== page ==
Help feed an orphan per month
Orphanages in impoverished areas in Africa feed the children mainly with mealie meal which is all they can afford, as a staple it meets the basic need of filling a tummy but as for nutrition it doesn't meet the minimum requirement that children need for healthy bodies and minds.
We will supply at least 625g of fresh veggies twice a week for one month which is a total weight of 5kg of fresh vegetables. The vegetables will be made up of an an assortment of some of the selection in an appropriate ratio of the following produce; spinach, kale, carrots, onions, beans, beetroot, potatoes, tomatoes, peppers, pumpkin, gem squash, sweet potato, mealies, cabbage, etc. as well as a few herbs with suggestions of veggie paring and serving suggestion for the cooks.
What is it about?
Our farm has two aims - to produce food naturally for orphaned children while creating jobs by teaching ecological farming skills to the unemployed. We are supported by our local community who buy our veggies, which helps us to cover the cost of the farm in order to feed the children and run our training programmes.
Growing Healthy Farms NPC is a not for profit organisation, and has been fully developed into an young urban farm. The farm is planted monthly for successive harvesting throughout the year and we are in month two of our nine month planting plan. This means we are a month and half away from starting to harvest. It also means we are halfway planted across the available twelve plots.
Our funds have run a bit short of our goal due to unforeseen changes in our startup donor funding, who now is focusing on assisting another 900 children in need. We are able to reach our goal of providing our community with organic vegetables, and our mission of feeding 1014 orphans every month with at least 150g of fresh vegetables each, everyday while developing urban farmers to feed our nation in a healthy way.
The land was purchased in 2013 in the middle of suburbia by our founding donor. The following year, extensive assessments were carried out to apply permaculture and biodynamic principles to improve the soil quality intensively, and grow a natural farm from the early stages. The start of Growing Healthy Farms NPC as a not-for-profit farm was thus put in motion.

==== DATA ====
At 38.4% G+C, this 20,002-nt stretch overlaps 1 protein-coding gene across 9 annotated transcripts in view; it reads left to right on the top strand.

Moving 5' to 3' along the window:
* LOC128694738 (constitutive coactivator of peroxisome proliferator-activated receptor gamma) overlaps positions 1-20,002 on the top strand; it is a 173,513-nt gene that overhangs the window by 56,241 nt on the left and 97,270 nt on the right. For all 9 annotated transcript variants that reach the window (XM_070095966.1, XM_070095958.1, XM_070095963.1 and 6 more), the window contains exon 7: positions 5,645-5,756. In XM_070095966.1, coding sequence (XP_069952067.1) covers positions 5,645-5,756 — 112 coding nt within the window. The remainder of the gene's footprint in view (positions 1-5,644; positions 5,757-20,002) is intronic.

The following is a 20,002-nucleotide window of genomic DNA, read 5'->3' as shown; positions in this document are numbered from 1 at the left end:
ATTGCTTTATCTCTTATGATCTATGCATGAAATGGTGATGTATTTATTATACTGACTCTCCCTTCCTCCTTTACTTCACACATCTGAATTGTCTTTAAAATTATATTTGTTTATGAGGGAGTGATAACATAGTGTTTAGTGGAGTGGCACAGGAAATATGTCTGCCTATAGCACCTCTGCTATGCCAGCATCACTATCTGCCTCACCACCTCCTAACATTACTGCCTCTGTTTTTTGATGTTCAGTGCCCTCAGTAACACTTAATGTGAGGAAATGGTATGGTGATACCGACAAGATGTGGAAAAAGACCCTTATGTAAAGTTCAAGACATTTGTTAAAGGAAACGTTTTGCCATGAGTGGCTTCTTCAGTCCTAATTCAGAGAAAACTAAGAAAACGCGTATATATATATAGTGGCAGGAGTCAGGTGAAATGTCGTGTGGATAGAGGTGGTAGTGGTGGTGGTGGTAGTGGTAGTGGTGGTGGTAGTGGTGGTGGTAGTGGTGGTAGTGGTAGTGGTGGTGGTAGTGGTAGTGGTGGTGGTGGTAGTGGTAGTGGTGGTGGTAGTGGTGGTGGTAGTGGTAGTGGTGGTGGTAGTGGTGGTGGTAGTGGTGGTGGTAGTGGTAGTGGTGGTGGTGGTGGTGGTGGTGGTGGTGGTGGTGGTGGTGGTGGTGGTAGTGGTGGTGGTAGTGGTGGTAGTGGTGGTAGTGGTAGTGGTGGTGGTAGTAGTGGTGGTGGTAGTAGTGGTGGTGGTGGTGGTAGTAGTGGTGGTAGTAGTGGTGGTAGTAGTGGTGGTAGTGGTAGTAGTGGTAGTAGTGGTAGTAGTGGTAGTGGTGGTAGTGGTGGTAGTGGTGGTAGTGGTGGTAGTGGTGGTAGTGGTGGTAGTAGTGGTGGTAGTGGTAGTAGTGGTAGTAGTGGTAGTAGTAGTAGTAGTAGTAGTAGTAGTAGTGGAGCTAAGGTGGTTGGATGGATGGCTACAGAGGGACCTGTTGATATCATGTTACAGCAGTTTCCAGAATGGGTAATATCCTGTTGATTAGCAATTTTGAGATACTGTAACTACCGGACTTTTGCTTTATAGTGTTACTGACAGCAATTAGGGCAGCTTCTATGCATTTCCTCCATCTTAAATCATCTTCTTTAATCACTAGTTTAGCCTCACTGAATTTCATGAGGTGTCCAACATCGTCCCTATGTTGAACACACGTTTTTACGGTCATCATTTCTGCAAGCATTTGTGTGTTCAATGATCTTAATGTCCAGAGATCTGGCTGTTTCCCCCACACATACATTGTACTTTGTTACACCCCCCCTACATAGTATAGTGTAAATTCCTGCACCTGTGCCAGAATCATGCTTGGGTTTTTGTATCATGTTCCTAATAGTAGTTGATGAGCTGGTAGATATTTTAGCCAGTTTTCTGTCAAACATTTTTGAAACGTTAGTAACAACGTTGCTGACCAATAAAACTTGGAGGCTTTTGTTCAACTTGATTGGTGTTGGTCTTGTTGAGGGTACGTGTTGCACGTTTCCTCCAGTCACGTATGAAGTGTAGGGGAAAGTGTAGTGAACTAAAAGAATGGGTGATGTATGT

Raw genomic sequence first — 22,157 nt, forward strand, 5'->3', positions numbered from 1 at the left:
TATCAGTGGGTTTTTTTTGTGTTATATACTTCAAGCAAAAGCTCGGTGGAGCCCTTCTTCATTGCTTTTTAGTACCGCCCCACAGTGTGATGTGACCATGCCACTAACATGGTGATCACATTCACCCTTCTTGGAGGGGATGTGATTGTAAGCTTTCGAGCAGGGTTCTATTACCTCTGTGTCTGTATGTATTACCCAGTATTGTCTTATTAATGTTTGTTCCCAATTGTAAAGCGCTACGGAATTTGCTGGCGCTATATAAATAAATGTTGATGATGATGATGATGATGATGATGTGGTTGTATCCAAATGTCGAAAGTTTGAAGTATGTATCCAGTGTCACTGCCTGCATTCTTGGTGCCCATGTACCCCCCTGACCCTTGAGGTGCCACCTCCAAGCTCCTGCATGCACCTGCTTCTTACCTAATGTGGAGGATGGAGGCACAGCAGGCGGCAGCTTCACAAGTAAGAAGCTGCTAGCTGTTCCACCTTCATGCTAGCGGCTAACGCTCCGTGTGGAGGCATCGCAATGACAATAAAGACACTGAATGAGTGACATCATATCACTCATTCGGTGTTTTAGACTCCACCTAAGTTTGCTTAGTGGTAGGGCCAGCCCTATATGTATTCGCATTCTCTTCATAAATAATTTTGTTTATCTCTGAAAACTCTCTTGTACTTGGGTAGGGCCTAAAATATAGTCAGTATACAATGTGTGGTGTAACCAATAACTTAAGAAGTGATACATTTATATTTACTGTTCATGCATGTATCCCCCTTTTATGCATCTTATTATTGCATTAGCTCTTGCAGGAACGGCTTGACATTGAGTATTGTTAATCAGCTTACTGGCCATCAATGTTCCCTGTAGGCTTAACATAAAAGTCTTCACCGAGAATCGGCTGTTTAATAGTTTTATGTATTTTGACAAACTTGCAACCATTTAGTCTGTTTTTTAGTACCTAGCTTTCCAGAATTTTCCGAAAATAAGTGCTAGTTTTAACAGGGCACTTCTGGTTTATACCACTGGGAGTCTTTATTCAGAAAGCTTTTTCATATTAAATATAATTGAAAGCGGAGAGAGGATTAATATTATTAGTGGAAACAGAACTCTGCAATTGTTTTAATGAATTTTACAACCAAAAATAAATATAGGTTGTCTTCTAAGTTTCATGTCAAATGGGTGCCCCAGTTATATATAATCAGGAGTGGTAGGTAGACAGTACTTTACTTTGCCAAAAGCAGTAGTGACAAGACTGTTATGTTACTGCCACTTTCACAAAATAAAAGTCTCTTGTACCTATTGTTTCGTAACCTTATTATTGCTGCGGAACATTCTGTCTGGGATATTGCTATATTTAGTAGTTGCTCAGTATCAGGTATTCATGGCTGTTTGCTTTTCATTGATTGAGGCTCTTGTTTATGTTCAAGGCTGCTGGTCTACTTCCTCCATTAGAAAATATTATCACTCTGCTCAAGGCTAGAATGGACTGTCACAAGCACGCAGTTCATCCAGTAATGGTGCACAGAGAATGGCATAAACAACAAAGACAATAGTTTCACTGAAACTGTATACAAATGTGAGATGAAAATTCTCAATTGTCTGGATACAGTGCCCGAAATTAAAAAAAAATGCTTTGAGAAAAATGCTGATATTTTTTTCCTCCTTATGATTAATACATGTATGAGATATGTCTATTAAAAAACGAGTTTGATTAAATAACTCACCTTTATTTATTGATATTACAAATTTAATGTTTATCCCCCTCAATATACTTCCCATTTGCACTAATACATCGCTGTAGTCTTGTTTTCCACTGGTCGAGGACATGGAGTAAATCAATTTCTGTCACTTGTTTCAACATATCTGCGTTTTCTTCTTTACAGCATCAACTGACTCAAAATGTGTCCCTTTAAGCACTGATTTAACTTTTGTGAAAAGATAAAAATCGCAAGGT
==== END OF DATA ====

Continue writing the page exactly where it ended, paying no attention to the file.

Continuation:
The farm was designed in a ecohydrological way in order to harness the run off water, by slowing it down and spreading it over the property. By shaping the ground into berms and swales, the design has ensured that all rain soaks into the ground, and the runoff from neighbors and the road is captured to hydrate the water table and aquifers.
Intensive permaculture plots with drip irrigation to conserve water were developed. Compost production from the neighbours stable waste began, alongside the wormeries and bokashi food waste recycling to make fertiliser to feed the crops. Herbs were planted along the tops of the spiral berms as natural pest-repellants and to attract beneficial predators of pests to the farm.
We now have a fully functioning urban training farm, with a full workforce (our farmers in training) and a nearby orphanage we support, plus weekly buyers of our produce from our community - when we are able to harvest.
Our farm is able to sustain itself and meet our goal of feeding 1014 children a day while developing future farmers, with our extensive and clever use of all the land available, and our rotating plots planting plan, and our community education events. Also our retail nursery and half the crops will be for sale to our local community, which will all help cover the running costs of the NPC. This will happen when all the plots and nursery have matured and are productive - which will be by the end of 2016.